Table 2Criteria for grading the quality of individual studies

RatingDescription and Criteria
  • Least risk of bias, results generally considered valid
  • Employ valid methods for selection, inclusion, and allocation of patients to treatment; report similar baseline characteristics in different treatment groups; clearly describe attrition and have low attrition; use appropriate means for preventing bias (e.g., blinding of patients, care providers, and outcomes assessors); and use appropriate analytic methods (e.g., intention-to-treat analysis)
  • Susceptible to some bias but not enough to necessarily invalidate results
  • May not meet all criteria for good quality, but no flaw is likely to cause major bias; the study may be missing information making it difficult to assess limitations and potential problems
  • Category is broad; studies with this rating will vary in strengths and weaknesses; some fair-quality studies are likely to be valid, while others may be only possibly valid
  • Significant flaws that imply biases of various kinds that may invalidate results; “fatal flaws” in design, analysis or reporting; large amounts of missing information; discrepancies in reporting; or serious problems with intervention delivery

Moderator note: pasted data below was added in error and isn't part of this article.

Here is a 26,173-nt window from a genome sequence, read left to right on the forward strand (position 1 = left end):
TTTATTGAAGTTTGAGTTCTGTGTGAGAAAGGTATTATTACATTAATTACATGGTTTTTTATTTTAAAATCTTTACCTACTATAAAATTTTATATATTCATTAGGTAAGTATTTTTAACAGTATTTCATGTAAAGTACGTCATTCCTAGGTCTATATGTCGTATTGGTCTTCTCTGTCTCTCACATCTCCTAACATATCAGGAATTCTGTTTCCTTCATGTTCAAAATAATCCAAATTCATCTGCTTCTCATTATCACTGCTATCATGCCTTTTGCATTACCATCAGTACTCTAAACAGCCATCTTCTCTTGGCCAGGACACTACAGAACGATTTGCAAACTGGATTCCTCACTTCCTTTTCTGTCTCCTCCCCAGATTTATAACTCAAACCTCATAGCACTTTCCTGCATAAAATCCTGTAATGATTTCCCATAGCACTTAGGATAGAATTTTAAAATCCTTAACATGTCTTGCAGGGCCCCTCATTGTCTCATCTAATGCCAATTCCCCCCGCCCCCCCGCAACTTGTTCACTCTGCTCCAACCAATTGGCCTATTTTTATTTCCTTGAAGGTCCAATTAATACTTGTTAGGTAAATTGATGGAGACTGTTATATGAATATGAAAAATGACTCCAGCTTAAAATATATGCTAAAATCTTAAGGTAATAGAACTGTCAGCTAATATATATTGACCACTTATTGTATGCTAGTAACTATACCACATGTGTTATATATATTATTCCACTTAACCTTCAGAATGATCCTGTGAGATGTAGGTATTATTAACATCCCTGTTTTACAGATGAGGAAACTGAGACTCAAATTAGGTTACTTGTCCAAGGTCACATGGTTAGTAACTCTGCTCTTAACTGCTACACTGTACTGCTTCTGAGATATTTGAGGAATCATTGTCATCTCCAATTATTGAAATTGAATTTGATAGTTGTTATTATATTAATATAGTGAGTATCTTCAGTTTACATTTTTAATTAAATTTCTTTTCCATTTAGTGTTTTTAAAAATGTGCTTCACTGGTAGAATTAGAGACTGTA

• Studies are at least as likely to reflect flaws in the study design or execution as the true difference between the compared interventions
  • Considered to be less reliable than higher quality studies when synthesizing the evidence, particularly if discrepancies between studies are present

From: Methods

Cover of Noninvasive Nonpharmacological Treatment for Chronic Pain: A Systematic Review Update
Noninvasive Nonpharmacological Treatment for Chronic Pain: A Systematic Review Update [Internet].
Comparative Effectiveness Review, No. 227.
Skelly AC, Chou R, Dettori JR, et al.

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